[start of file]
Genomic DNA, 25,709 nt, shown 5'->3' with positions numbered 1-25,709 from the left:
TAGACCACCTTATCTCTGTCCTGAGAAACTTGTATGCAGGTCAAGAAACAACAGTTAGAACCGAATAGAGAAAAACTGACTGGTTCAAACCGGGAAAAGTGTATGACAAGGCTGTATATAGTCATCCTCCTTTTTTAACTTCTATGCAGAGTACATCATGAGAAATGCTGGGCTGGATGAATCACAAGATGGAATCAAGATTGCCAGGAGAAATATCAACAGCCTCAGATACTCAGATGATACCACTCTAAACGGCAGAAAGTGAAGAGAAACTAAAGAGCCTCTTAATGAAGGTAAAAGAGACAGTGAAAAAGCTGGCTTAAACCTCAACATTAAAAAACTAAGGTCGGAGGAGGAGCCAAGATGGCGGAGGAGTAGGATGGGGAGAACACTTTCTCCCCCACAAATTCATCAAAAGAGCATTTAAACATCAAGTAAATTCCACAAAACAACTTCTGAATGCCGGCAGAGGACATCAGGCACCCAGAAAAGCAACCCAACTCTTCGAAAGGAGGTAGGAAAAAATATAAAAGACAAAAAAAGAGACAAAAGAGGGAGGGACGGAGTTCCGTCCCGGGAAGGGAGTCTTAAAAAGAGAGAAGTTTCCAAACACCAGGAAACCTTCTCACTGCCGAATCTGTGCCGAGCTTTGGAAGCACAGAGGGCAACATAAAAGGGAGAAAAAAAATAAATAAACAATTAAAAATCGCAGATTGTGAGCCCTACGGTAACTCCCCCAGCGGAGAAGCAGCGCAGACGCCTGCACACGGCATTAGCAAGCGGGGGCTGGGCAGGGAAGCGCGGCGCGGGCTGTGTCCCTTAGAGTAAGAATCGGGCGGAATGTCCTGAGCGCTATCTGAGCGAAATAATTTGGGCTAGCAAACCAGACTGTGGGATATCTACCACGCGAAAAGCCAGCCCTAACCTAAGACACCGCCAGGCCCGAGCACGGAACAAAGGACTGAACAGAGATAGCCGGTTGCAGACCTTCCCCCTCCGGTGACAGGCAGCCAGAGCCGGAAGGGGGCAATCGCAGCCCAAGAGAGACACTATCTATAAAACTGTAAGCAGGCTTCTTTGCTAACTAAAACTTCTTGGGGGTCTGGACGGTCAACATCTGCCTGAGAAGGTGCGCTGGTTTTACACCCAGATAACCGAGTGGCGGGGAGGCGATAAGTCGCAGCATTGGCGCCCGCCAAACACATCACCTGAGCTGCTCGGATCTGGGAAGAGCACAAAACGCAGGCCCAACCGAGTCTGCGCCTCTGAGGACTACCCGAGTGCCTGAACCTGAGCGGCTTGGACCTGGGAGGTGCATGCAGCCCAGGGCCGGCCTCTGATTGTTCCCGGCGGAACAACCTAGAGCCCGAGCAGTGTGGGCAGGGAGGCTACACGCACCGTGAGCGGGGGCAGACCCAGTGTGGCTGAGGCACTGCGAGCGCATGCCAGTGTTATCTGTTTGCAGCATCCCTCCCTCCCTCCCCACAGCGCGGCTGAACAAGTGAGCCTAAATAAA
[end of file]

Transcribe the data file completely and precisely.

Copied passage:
Genomic DNA, 25,709 nt, shown 5'->3' with positions numbered 1-25,709 from the left:
TAGACCACCTTATCTCTGTCCTGAGAAACTTGTATGCAGGTCAAGAAACAACAGTTAGAACCGAATAGAGAAAAACTGACTGGTTCAAACCGGGAAAAGTGTATGACAAGGCTGTATATAGTCATCCTCCTTTTTTAACTTCTATGCAGAGTACATCATGAGAAATGCTGGGCTGGATGAATCACAAGATGGAATCAAGATTGCCAGGAGAAATATCAACAGCCTCAGATACTCAGATGATACCACTCTAAACGGCAGAAAGTGAAGAGAAACTAAAGAGCCTCTTAATGAAGGTAAAAGAGACAGTGAAAAAGCTGGCTTAAACCTCAACATTAAAAAACTAAGGTCGGAGGAGGAGCCAAGATGGCGGAGGAGTAGGATGGGGAGAACACTTTCTCCCCCACAAATTCATCAAAAGAGCATTTAAACATCAAGTAAATTCCACAAAACAACTTCTGAATGCCGGCAGAGGACATCAGGCACCCAGAAAAGCAACCCAACTCTTCGAAAGGAGGTAGGAAAAAATATAAAAGACAAAAAAAGAGACAAAAGAGGGAGGGACGGAGTTCCGTCCCGGGAAGGGAGTCTTAAAAAGAGAGAAGTTTCCAAACACCAGGAAACCTTCTCACTGCCGAATCTGTGCCGAGCTTTGGAAGCACAGAGGGCAACATAAAAGGGAGAAAAAAAATAAATAAACAATTAAAAATCGCAGATTGTGAGCCCTACGGTAACTCCCCCAGCGGAGAAGCAGCGCAGACGCCTGCACACGGCATTAGCAAGCGGGGGCTGGGCAGGGAAGCGCGGCGCGGGCTGTGTCCCTTAGAGTAAGAATCGGGCGGAATGTCCTGAGCGCTATCTGAGCGAAATAATTTGGGCTAGCAAACCAGACTGTGGGATATCTACCACGCGAAAAGCCAGCCCTAACCTAAGACACCGCCAGGCCCGAGCACGGAACAAAGGACTGAACAGAGATAGCCGGTTGCAGACCTTCCCCCTCCGGTGACAGGCAGCCAGAGCCGGAAGGGGGCAATCGCAGCCCAAGAGAGACACTATCTATAAAACTGTAAGCAGGCTTCTTTGCTAACTAAAACTTCTTGGGGGTCTGGACGGTCAACATCTGCCTGAGAAGGTGCGCTGGTTTTACACCCAGATAACCGAGTGGCGGGGAGGCGATAAGTCGCAGCATTGGCGCCCGCCAAACACATCACCTGAGCTGCTCGGATCTGGGAAGAGCACAAAACGCAGGCCCAACCGAGTCTGCGCCTCTGAGGACTACCCGAGTGCCTGAACCTGAGCGGCTTGGACCTGGGAGGTGCATGCAGCCCAGGGCCGGCCTCTGATTGTTCCCGGCGGAACAACCTAGAGCCCGAGCAGTGTGGGCAGGGAGGCTACACGCACCGTGAGCGGGGGCAGACCCAGTGTGGCTGAGGCACTGCGAGCGCATGCCAGTGTTATCTGTTTGCAGCATCCCTCCCTCCCTCCCCACAGCGCGGCTGAACAAGTGAGCCTAAATAAA